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Homework Help: Derivatives that don't exist

  1. Jan 6, 2004 #1
    What happens if you are trying a first and second derivative test on a function and they do not exist on the function (they only give errors)

    Also, is it possible that the critical values of a function (max, mins, points of inflection) don't extist on a function


    y=-4x(x^2 -6)^0.5
    y'=-8(x^2 -6)^-0.5 (x^2 -3)
    y''=8x(x^2-6)^-1.5 (x^2 -9)

    When finding the max and mins set y'=0
    and i find that the max and mins are at -root3 and root3 (i can't type a square root sign)
    but they don't exist in the function ( when i susbstitute that into the function i get error because you can't squaer root a negative number.

    What do i do?
  2. jcsd
  3. Jan 6, 2004 #2


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    First off, I'd like to point out that at √3, what you wrote for f' does not exist either. (to make the √ symbol, write "& radic ;" but without the quotes and spaces)

    Anyways, are you sure you computed the derivative correctly?
  4. Jan 6, 2004 #3
    ya, my derivative could be wrong i tried to do they quickly
    but my question is what happens to the graph when -&radic;6 < x < &radic;6
    Last edited: Jan 6, 2004
  5. Jan 6, 2004 #4


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    It doesn't exist. Nothing there.
  6. Jan 6, 2004 #5


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    Well, don't do derivatives quickly! I would like to know how you arrived at that answer. It doesn't seem to be anything like what I get.

    I get, for the derivative of y=-4x(x^2 -6)^0.5,
    y'= -4(x^2- 6)^0.5- 2x(x^2-6)^-0.5(2x)= 4(x^2-1)(x^2-6)^-0.5 which is 0 at -1 and 1 and undefined at the endpoints +/- &radic;(6).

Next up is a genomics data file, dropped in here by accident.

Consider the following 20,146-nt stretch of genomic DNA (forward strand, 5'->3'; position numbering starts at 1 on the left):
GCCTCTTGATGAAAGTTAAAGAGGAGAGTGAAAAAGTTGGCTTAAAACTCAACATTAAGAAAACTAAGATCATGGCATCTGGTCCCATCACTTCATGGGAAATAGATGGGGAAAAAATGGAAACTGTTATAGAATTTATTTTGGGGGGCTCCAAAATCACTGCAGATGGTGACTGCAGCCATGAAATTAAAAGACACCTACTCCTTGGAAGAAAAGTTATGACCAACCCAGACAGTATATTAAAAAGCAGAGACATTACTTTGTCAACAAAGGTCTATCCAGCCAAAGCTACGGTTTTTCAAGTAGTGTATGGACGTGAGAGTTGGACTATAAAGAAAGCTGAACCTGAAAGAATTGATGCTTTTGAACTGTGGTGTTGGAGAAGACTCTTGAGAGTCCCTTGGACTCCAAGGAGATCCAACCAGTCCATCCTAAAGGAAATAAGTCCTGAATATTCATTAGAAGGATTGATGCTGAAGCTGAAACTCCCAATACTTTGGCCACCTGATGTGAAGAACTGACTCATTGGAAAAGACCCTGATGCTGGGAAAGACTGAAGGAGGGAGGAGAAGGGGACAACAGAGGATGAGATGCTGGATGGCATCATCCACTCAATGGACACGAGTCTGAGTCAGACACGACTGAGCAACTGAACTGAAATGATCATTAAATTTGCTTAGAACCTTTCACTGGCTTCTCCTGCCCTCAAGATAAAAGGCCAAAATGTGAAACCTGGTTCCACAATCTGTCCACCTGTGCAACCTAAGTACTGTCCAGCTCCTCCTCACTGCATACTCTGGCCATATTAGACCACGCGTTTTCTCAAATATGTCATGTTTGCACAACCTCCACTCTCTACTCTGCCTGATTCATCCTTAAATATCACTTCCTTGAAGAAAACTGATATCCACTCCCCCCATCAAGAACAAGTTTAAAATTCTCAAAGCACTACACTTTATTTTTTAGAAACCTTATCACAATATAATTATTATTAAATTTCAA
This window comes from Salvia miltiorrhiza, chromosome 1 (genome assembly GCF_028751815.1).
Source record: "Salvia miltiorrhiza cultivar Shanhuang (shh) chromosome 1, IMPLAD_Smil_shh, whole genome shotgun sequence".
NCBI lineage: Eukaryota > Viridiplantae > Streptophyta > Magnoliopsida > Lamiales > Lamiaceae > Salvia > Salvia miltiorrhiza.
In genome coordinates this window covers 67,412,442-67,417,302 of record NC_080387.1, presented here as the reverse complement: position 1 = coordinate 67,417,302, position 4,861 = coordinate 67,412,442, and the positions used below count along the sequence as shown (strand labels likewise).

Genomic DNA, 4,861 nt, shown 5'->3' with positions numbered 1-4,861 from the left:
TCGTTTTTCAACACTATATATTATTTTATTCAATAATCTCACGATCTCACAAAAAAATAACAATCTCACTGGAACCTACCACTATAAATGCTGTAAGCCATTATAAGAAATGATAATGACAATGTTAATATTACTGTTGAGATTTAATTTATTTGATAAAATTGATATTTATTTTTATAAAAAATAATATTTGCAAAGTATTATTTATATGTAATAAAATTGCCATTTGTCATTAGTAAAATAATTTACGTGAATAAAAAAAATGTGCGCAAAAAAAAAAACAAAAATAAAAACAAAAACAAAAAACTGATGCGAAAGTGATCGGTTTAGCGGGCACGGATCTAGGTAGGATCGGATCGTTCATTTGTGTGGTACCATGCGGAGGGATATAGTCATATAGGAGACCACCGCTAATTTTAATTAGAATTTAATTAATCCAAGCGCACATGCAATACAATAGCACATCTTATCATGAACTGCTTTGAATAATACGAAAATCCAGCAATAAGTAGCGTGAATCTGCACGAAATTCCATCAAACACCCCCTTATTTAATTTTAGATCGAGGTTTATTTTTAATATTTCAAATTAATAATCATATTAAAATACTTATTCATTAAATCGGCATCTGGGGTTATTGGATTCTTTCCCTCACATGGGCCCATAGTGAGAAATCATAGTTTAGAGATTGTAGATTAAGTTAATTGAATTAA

As for "what happens to the graph when -&radic;(6) < x < &radic;(6)" the answer is nothing happens to it. The function itself is only defined for x<-&radic;(6) and x> &radic;(6). For x between -&radic;(6) and &radic;(6), x2-6 is negative and does not return a real number.
    Last edited by a moderator: Jan 6, 2004
  7. Jan 6, 2004 #6
    I tried both derivatives again and got the same answer.

    and to find max and mins you set the first derivative equal to 0. right?

    Then you solve for x. doind that you find that when x= +/- &radic;3 the derivative =0 . so they are the maximums and minimums, but they don't exist on the graph b/c when you sub +/- &radic;3 back into the original equation you get an error b/c you can't take the square root of a negative.

    SO i'm wonder what would happen since the max and mins don't exist on a graph?
  8. Jan 6, 2004 #7
    So i guess there would just be a big gap in the middle.
    But what would you use the max and mins for?

    What are the max and mins of the graph?

    How do you find the asymptotes? do i use the max and mins that i found?
  9. Jan 7, 2004 #8


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    You did the derivative again and got the same answer? The same as you got before or the same as I did?

    I wrote that bit about the derivative being 0 at 1 and -1 BEFORE I notice that the function is not defined between -&radic;(6) and &radic(6) and then did not change it. Obviously, if the function itself is not defined at 1 and -1, then neither is the derivative!

    This function has no max or min. The graph is a curve (almost a straight line) from the upper left to (-&radic(6),0). Then there is a gap to (&radic(6),0) and a curve (almost a straight line) going off to the lower right.

    Well, not exactly. strictly speaking the point (-&radic(6),0) is a "local minimum" and (&radic(6), 0) is a "local maximum". Notice that those are the first points at which the derivative does not exist.
    Last edited by a moderator: Jan 7, 2004
  10. Jan 7, 2004 #9
    So i guess that there are no points of inflection either. right?

    How do you find pionts of inflection?
    Do you set the 2nd derivative equal to zero and solve for x?
    what do you do after that?

    No y-intercept, but there are 2 x-intercepts. right?
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